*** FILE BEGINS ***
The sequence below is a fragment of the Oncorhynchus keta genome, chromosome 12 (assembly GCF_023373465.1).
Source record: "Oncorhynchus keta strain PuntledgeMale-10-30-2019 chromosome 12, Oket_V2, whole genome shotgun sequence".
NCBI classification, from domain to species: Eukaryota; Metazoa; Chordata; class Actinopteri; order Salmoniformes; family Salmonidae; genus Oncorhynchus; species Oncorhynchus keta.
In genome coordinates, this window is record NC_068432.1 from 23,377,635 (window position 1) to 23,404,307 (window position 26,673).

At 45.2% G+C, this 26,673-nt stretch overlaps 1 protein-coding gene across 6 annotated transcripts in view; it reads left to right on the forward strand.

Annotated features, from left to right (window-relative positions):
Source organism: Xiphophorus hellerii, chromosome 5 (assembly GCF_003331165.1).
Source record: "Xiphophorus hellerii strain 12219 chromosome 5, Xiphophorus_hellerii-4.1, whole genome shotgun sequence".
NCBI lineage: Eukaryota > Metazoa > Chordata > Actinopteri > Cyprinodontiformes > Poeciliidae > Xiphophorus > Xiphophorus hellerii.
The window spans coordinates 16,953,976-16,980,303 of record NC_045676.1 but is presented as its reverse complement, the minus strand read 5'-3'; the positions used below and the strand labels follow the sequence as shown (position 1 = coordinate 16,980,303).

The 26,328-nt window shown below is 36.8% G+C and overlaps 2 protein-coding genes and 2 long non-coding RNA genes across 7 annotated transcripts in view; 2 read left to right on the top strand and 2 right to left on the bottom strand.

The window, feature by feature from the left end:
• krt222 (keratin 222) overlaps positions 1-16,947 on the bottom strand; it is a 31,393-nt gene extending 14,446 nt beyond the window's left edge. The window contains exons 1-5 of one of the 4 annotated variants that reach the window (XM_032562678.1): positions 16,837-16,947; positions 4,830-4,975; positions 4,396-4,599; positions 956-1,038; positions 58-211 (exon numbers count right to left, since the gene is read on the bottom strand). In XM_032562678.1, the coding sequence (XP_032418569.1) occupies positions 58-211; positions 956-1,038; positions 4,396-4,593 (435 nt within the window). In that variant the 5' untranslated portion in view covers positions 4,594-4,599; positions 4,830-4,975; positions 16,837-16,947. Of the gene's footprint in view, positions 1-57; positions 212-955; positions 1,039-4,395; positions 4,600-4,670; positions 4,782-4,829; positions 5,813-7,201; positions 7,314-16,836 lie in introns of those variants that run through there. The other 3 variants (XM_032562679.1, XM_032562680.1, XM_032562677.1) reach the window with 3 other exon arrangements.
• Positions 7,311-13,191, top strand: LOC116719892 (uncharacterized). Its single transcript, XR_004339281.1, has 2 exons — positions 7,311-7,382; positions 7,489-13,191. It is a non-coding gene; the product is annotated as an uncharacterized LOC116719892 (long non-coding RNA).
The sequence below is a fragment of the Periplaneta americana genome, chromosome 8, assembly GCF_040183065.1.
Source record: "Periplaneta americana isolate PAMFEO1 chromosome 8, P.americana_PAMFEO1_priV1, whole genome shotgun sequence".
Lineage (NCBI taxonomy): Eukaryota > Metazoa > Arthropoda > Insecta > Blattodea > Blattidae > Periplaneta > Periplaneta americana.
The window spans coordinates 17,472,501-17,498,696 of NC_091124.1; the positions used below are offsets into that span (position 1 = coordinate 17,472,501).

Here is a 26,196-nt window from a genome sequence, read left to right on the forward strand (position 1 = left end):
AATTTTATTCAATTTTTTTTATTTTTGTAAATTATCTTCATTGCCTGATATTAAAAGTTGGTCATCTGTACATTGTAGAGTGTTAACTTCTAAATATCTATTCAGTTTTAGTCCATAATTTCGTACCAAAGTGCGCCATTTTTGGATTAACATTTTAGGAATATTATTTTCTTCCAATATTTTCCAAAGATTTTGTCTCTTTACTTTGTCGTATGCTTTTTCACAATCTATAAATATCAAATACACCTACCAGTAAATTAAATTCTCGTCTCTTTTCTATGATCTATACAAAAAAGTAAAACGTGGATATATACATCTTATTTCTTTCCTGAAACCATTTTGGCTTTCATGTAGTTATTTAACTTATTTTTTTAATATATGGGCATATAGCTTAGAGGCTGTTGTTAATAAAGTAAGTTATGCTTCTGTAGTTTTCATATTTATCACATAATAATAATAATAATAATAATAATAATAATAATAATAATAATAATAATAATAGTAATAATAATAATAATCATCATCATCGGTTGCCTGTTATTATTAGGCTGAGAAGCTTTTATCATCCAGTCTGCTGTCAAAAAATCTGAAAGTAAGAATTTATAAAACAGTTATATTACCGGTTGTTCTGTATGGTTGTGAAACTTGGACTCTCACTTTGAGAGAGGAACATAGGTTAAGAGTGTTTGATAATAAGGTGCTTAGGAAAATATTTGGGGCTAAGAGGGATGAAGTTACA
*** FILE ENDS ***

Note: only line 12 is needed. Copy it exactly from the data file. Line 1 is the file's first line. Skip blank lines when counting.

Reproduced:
The window, feature by feature from the left end: